The below was a comment I made in a linkedin.com conversation a good while back. I saved it and was going to perhaps add to it, but today I’m just posting it as is with a wee bit of editing…as a bit of a musing.
I think idealization of the therapist is something everybody involved (clients, clinicians and society) participate in…and therapists…quite often enjoy the illusion and can even feed on it…yes.
Conscious awareness is vitally important and given the inherent power dynamic it remains the therapists job to help the client understand that they, the therapist, are, indeed, not imbued with special powers. this too helps the client with reality checking and a good sense of their own power vis a vis that of the therapist.
Pedestals and hierarchies are not good for anyone involved…and can certainly be the vehicle of further traumatization for those who already have histories of trauma.
Of course the other side of idealization of the therapist is the lack of belief in the client (or if the client is doing it, lack of belief in oneself)
also the “dehumanization” of the client versus the therapist would be something like this:
dehumanization in the therapist in the direction of making them superhuman.
dehumanization in the client in the direction of making them subhuman.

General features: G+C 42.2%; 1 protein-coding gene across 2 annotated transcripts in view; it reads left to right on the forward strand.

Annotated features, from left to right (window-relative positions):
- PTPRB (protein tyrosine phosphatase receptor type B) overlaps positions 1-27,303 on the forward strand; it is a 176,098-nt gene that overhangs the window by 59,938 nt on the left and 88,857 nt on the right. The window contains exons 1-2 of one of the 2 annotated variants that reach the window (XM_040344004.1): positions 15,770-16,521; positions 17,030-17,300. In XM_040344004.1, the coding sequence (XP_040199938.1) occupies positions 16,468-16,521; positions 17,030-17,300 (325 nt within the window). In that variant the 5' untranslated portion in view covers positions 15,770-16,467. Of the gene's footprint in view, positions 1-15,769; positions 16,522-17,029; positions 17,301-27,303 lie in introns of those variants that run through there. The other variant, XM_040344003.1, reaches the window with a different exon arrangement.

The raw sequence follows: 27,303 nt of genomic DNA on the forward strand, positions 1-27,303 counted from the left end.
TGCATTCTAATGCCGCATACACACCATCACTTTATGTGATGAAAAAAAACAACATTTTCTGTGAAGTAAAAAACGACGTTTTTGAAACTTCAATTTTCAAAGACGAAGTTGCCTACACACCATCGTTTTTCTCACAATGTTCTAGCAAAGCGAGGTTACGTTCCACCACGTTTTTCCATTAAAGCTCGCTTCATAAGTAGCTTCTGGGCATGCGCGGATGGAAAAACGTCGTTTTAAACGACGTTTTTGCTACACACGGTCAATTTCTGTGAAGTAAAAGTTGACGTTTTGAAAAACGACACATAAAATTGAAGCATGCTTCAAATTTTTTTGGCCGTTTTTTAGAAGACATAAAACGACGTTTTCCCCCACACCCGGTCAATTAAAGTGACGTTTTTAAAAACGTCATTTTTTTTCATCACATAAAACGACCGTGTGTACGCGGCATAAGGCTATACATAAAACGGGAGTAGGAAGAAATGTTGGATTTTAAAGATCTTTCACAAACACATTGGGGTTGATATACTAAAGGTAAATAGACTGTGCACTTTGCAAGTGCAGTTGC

In this way the gap becomes larger and larger the more these issues are not made conscious.
When I was working in the field and I would answer the question “what do you do” at parties etc with “I am a social worker” people would respond with various different versions of “Oh, my how deeply noble you are.”
Honestly this was the normal response. It’s the refection I got back from virtually everyone I told what I did for a living. Well, I’m not noble…and I wasn’t then either, but it sure appealed to my ego to hear it all the time. So all of society, too casts this reflection onto professional helpers of this kind. It’s like a huge giant transference machine of sorts…that all of society reflects…it’s a society wide delusion, really.
**there is now a page with a collection of posts on: About having been both a mental health professional and a psych patient — which more deeply explores the gap that must be closed between “clients/patients/consumers” and professionals